You'll need to decide what responsibilities each of you will take for shared property or shared activities. For example, each cohousing resident may agree to take partial responsibility for yard maintenance. In a childcare co-op, each parent may make a commitment to provide childcare for one day each week.
In many cases, it won't be necessary to come up with a detailed agreement delineating specific responsibilities. Sometimes, you may not know how you want to divide the work until you dive in and really get a feel for what's involved. In this situation, you may want to agree to meet in a few months and discuss the division of labor.
Or, the people in your group may just instinctively pull their own weight and make adjustments to ensure fair distribution of responsibility.
EXAMPLE: Five seniors purchase a five-bedroom house with the intent of creating a supportive community and sharing household expenses and responsibilities. Because they want to keep their division of responsibilities flexible, they write the following in their co-owner agreement:
"We will share equally the responsibilities and duties related to upkeep and maintenance of the house and yard. From time to time, we will meet to discuss what needs to be done, and decide who will do what. If someone feels that he or she is doing a disproportionate amount of the work, we will discuss ways to distribute responsibilities more equally. We agree to be flexible and willing to compromise regarding our responsibilities and duties, in order to accommodate everyone's personal needs, abilities, and schedules."
Other sharing arrangements may require a little more thought, planning, and delegation. It often works well to create different roles and tasks for each person, depending on particular skills or interests. In sharing arrangements where the group keeps records of finances, assets, meetings, and decisions, for example, you might designate one or two people (a secretary and treasurer) to be responsible for these tasks. These are positions that can rotate from time to time. You may also designate someone to be responsible for organizing and facilitating meetings. This is a job that can rotate frequently, even meeting by meeting. Someone else can be the central scheduler—setting the mealsharing or child care schedules. In a carsharing group, a member who is mechanically inclined could be solely responsible for routine car maintenance.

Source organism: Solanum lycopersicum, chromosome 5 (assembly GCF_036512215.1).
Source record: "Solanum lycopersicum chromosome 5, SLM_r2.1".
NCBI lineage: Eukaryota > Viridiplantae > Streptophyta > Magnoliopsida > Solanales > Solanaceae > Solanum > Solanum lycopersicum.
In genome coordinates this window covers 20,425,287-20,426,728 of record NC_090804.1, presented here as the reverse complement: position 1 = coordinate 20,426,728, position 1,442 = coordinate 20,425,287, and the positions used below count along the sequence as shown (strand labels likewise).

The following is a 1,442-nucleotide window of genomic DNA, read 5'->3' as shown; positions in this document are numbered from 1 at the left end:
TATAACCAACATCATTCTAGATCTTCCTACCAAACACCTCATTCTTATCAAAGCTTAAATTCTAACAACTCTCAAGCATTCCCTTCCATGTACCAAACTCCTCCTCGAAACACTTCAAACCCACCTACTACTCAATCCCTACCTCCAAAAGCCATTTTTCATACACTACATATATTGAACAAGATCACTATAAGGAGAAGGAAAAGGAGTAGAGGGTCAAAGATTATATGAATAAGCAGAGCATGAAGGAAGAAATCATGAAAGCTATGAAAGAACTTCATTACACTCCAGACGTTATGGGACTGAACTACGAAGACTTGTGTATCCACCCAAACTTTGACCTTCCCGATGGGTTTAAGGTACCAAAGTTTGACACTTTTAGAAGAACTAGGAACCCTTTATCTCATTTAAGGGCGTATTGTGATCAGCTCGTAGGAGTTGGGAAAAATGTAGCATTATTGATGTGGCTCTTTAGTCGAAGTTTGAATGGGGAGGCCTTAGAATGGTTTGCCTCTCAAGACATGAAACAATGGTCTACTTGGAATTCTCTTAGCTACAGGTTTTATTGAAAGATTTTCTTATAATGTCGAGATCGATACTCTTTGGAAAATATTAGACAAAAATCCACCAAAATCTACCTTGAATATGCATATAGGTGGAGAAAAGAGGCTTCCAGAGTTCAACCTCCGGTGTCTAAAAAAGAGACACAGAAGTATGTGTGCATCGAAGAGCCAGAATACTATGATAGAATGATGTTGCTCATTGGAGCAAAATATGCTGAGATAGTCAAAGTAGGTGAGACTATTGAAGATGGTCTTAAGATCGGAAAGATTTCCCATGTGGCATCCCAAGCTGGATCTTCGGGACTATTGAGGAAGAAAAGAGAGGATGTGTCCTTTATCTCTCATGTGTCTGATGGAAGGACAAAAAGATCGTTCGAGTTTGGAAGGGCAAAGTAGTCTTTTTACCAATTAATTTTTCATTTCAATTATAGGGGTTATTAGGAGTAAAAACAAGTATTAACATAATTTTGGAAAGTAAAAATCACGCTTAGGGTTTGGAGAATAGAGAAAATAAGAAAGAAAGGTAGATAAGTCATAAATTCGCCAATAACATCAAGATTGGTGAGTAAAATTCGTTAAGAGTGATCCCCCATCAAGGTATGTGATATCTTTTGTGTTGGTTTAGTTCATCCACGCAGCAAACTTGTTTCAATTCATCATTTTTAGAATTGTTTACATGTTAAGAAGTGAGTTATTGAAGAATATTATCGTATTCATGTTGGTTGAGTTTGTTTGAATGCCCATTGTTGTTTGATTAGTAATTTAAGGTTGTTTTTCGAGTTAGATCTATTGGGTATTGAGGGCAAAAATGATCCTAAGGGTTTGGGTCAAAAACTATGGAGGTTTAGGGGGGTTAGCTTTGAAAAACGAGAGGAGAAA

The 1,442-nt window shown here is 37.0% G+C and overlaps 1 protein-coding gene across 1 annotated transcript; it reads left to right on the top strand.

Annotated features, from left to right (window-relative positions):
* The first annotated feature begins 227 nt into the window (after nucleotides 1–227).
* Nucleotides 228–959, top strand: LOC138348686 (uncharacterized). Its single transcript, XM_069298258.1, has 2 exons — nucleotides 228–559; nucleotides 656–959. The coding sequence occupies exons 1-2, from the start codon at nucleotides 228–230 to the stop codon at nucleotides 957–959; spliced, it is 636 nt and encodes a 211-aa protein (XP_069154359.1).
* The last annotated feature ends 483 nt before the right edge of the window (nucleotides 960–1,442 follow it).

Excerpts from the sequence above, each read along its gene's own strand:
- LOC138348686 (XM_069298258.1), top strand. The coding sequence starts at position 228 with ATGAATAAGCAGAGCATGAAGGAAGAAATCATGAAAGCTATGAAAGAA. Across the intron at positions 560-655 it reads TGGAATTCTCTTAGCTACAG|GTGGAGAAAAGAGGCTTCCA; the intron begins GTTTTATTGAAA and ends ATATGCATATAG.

In some groups, the majority of responsibilities are delegated to a single member, in lieu of dues or in exchange for greater benefits. The group may also compensate that member for the added duties.
Paying a member or providing free membership shares in exchange for services raises some tax and employment law issues. For example, the IRS may consider the value of what the member receives in exchange for work to be taxable income. A member who works for the group on a regular basis may legally qualify as the group's employee, with all the legal requirements that entails, from payroll withholding to overtime rules, workers' compensation coverage, and more. Talk to a lawyer before you arrange a membership-for-service deal, to see whether you can steer clear of these complications.
Sometimes, the group may want to delegate certain responsibilities to an outside person or group. For example, in many condominium complexes and vacation timeshares, the upkeep and management of shared property is frequently delegated to a management company. For a more detailed discussion of this type of arrangement, see Chapter 6.